U.S. may accuse North Korea in Bangladesh cyber heist
U.S. prosecutors are building potential cases that would accuse North Korea of directing the theft of $81 million from Bangladesh Bank's account at the Federal Reserve Bank of New York last year, and that would charge alleged Chinese middlemen, the Wall Street Journal reported on Wednesday.
The U.S. Federal Bureau of Investigation believes that North Korea is responsible for the heist, an official briefed on the probe told Reuters.
Richard Ledgett, deputy director of the U.S. National Security Agency, publicly suggested on Tuesday that North Korea may be linked to the incident, while private firms have long pointed the finger at the reclusive state.
The Journal, citing people familiar with the matter, reported that prosecutors believe Chinese middlemen helped North Korea orchestrate the theft from Bangladesh's central bank, which was among the biggest bank robberies in modern times.
The current cases being pursued may not include charges against North Korean officials, but would likely implicate the country, the newspaper reported, with the United States accusing a foreign government of orchestrating the heist.
A U.S. Department of Justice spokesman declined to comment.
FBI offices in Los Angeles and New York have been leading an international investigation into the February 2016 incident, in which hackers breached Bangladesh Bank's systems and used the SWIFT messaging network to request nearly $1 billion from its account at the New York Fed.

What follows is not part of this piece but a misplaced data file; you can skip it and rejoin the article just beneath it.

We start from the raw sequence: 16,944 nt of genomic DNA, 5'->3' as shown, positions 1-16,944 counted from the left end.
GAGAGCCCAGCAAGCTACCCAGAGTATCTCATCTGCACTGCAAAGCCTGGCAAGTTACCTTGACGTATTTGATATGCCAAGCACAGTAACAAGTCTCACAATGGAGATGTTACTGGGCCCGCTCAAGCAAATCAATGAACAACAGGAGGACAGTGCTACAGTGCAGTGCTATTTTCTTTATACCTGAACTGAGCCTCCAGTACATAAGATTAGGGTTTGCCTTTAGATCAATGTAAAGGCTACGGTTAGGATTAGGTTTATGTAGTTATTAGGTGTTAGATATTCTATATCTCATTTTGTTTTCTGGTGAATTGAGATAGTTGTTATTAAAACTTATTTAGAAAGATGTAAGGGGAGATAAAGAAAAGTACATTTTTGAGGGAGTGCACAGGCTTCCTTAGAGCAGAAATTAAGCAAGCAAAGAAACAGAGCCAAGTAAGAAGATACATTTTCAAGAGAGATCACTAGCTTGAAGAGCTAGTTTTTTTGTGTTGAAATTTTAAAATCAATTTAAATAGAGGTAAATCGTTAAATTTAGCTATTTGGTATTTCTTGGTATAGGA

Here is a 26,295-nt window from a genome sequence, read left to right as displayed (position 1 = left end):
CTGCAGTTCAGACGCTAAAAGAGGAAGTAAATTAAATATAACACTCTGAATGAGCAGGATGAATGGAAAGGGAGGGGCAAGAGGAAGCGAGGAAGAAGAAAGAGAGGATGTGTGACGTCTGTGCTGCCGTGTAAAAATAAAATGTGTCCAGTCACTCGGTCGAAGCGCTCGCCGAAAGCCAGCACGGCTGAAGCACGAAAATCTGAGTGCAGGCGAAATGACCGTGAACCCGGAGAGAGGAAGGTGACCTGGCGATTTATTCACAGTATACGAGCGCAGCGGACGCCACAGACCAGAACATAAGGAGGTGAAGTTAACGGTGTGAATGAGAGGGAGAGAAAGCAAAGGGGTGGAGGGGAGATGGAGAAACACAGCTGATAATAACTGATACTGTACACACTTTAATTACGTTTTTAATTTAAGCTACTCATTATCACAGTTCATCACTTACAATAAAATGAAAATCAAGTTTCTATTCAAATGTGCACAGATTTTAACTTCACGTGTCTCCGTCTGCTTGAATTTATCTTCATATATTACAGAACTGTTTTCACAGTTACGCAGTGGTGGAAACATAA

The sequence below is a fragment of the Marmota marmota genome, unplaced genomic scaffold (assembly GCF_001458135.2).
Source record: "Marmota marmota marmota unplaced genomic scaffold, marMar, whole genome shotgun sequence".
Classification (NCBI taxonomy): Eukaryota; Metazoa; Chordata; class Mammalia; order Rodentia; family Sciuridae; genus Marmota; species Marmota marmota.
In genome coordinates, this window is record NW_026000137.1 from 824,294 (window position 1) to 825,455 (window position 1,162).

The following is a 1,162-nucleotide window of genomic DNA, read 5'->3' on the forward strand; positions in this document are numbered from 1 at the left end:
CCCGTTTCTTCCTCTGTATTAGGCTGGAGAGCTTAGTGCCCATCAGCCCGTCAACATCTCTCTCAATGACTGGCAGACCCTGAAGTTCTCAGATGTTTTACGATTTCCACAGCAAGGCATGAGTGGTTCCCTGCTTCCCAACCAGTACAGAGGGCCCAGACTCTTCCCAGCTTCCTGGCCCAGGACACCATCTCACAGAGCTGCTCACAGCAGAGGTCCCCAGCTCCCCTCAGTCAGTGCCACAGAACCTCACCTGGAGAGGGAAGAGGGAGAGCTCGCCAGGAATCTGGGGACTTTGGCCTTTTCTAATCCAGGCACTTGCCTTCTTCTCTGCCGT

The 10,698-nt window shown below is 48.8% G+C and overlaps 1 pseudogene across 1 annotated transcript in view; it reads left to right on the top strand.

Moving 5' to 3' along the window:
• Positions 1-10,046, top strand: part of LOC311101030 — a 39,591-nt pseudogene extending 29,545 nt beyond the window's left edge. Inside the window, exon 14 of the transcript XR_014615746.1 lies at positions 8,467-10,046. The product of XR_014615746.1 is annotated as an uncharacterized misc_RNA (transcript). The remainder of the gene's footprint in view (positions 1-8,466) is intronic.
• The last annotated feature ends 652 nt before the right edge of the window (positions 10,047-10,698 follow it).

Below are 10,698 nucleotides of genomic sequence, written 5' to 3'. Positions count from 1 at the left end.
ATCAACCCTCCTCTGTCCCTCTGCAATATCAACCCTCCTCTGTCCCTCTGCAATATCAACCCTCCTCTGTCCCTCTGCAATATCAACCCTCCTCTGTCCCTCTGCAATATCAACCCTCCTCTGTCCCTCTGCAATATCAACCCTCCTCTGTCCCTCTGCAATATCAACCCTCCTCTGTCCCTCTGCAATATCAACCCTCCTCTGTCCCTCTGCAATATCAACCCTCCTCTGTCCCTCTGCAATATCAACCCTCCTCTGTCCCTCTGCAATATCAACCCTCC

The branch of the U.S. central bank rejected most of the requests but filled some of them, resulting in $81 million disappearing into casinos and other entities in the Philippines.
A top police investigator in Dhaka told Reuters in December that some Bangladesh Bank officials deliberately exposed its computer systems, enabling the hackers to get in.
The incident exposed bungling and miscommunication between central banks, and left the Fed, Bangladesh, SWIFT, and the Philippine lender that initially received the funds trading blame for months.
SWIFT - or the Society for Worldwide Interbank Financial Telecommunication that serves as the backbone of global finance - has since revealed that its messaging system has been targeted in a "meaningful" number of other attacks last year using a similar approach as in the Bangladesh incident.
Last week, SWIFT said it planned to cut off the remaining North Korean banks still connected to its system as concerns about the country's nuclear program and missile tests grow.
The Journal reported that federal investigators are focusing on Chinese individuals or businesses who allegedly helped North Korea orchestrate the heist, and that the U.S. Treasury is considering sanctions against these alleged middlemen.
The New York Fed and SWIFT declined to comment.